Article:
I’ve been struggling for a while now (well, since we all went on lock-down last week) to figure out something meaningful to post on my IG account, but as ho-hum squares of my pets or my home don’t seem to cut it these days, I’m back at it with my blog.
Whenever I go through something particularly stressful or traumatic, I think to myself (swear to God), “What would the Ingalls’ have done?” Turns out, having read and reread all of the Little House books a gazillion times over, I have been preparing for the quarantine lifestyle associated with COVID-19 pandemic my entire life!
Let me share with you some ways we can learn from the Ingalls family in order to cope with times of trouble.
Never ones to rest (like, EVER), the Ingalls family always had something they were working on, even in times of isolation. Sewing, cleaning, cooking, mending, crafting, washing, gardening, tending to livestock – the list goes on and on of what they filled their days with whether times were good or bad.
As the family settled into the unihabited DeSmet area for the winter, Laura observed:
In the snug house, Laura and Carrie helped Ma with the housework, and Grace played, running about the big room with toddling short steps…They all settled down for a cosy afternoon of knitting and sewing and crocheting. Pa did the chores and walked the trap lined he had set along the edge of Big Slough…While they worked in the snug, cosy house, they told stories and sang and talked.
Now I’m not saying you should bring out your great-grandmother’s butter churn (although that would be an interesting project) to fill the time, but surely we’ve all got closets and drawers that need cleaning out, a dusty jigsaw puzzle waiting to be opened or weeds that need to be pulled from a backyard garden. I’ve been going through my closets like my pants are on fire and it FEELS REALLY GOOD to check items off my spring cleaning list.
Make Some Music
During the darkest of times, Charles Ingalls brought out his fiddle and had the family sing with him when morale was low. As the family tried to keep their spirits up during a three-day blizzard in The Long Winter, Charles rallied with family with song:
“I’ll tell you what!” Pa exclaimed. “Laura and Carrie, you get out there with Grace and let’s see you quick-step march! It’ll warm up your blood.” It was hard to leave the shelter of their huddled shawls, but they did as Pa said. Then is strong voice rang out with the singing fiddle…Round and round they marched, Laura and Carrie and Grace, singing with all their might, thumping loud thumps of their shoes on the floor…They felt that banners were blowing above them and that they were marching to victory.
Let’s put our favorite playlists to good use by cuing up our favorite playlists and have an epic singing/dancing party. My family is just riveted by the showtunes I’ve been performing for them!
The Ingalls family only used their wagon and horse team if they had to transport the whole family to another location that was over a mile away. Other than that, they walked everywhere.
Charles and Caroline Ingalls used an afternoon walk to get some quality time together after a spell of being housebound On The Banks of Plum Creek:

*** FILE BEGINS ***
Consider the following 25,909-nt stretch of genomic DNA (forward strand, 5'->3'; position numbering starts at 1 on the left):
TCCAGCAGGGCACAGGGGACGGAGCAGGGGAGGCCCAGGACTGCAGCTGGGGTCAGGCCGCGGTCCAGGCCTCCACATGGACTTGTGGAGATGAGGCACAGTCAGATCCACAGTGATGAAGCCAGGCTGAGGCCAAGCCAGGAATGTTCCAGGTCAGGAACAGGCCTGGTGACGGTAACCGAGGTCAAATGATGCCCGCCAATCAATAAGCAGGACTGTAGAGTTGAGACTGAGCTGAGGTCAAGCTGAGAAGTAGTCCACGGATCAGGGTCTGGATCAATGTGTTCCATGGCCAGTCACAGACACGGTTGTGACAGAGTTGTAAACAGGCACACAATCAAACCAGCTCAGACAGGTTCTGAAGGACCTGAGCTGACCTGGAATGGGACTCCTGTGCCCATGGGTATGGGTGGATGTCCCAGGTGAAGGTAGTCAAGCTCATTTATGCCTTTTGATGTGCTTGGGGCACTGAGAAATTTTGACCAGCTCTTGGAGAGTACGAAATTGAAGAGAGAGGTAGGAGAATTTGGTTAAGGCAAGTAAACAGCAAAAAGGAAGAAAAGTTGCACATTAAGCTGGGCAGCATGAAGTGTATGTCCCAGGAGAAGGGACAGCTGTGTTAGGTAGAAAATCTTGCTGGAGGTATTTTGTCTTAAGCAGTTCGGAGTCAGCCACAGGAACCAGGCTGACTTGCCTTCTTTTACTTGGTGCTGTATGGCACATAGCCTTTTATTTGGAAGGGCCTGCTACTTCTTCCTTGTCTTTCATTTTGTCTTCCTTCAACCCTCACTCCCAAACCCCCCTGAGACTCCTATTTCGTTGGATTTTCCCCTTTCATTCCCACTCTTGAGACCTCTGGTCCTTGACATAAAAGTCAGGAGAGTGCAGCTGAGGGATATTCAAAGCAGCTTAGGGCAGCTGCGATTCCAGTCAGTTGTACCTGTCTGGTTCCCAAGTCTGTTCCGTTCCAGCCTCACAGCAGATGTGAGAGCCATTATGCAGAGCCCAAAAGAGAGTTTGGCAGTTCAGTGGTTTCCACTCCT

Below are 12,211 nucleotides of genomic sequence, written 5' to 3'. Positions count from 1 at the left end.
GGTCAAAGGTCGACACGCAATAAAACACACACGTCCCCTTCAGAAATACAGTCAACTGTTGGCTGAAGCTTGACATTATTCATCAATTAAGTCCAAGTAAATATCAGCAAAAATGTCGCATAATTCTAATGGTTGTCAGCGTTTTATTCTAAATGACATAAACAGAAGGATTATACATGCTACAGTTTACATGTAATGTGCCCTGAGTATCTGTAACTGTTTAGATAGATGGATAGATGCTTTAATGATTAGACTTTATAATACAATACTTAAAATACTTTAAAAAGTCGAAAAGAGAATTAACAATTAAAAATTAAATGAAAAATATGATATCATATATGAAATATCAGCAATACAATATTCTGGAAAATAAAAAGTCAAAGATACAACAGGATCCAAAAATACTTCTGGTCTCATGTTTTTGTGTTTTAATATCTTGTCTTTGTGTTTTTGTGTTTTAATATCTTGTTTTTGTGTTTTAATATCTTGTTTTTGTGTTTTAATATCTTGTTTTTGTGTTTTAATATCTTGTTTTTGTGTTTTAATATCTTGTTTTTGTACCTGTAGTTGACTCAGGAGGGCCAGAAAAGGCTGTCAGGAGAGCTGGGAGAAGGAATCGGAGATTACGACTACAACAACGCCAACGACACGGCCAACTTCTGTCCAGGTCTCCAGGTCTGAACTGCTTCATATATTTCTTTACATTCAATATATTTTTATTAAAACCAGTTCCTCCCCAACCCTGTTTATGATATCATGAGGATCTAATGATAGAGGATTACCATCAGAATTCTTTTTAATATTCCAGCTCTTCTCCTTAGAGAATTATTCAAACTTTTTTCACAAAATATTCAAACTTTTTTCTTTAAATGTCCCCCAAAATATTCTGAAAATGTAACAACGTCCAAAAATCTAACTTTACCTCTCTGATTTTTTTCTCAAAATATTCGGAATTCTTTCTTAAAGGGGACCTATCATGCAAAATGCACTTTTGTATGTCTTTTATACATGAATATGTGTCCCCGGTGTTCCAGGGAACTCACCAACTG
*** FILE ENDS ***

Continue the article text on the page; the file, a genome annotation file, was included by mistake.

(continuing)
But the next day was mild as spring. The air was soft and warm and the sun shone brightly. In the middle of the morning Pa came to the house.
“Let’s have an early dinner and take a walk to town this afternon,” he said to Ma. “This is too nice a day for you to stay indoors. Time enough for that when winter comes.” [Laura and Mary] watched Pa and Ma starting gaily away. Ma was so pretty, in her bornw-and-red Christmas shawl, with her brown knit hood tied under he chin and she stepped so quickly and looked up at Pa so merrily that Laura thought she was like a bird.
There’s data out there that shows that walking boosts circulation, improves mood and just generally improves overall health and wellness. Let us start a walking as we have never walked before, my friends!
This is probably the most important lesson we can learn from the Ingalls family. Throughout the whole Little House series, the Ingalls’ continually manage to push forward, through drought, blizzards, near starvation, debilitating illness and poverty to hope for a better future and to give thanks for what they had.
After a particularly unpleasant experience of boarding with an unhospitable family during her time as a teacher, Laura noted her great appreciativeness after returning home in These Happy Golden Years:
Waking the next morning was happier than Christmas. “Oh, I’m at home!” Laura thought. … She almost laughed with joy as she shivered into her dress and skipped downstairs to button her shoes and comb her hair in the warming kitchen where Ma was getting breakfast. She was busy all that morning, helping with Saturday’s work. Though usually she disliked the dryness of flour on her hands, today she enjoyed the kneading the bread, thinking happily that she would be at home to eat the fresh, brown-crusted loaves. Her heart sang with the song on her lips; she was not going back…ever again.
Finding things to be grateful about during the day, no matter how small or insignificant they seem, make me feel like I’ve won a small victory over this terrifying virus.
I’m not sure what the future exactly holds for all of us during these uncertain times, but I do know that if we are able to invite a few simple joys into our everyday existence right now, we’ll stay a littlemore connected and a little more sane.
Stay healthy, everyone.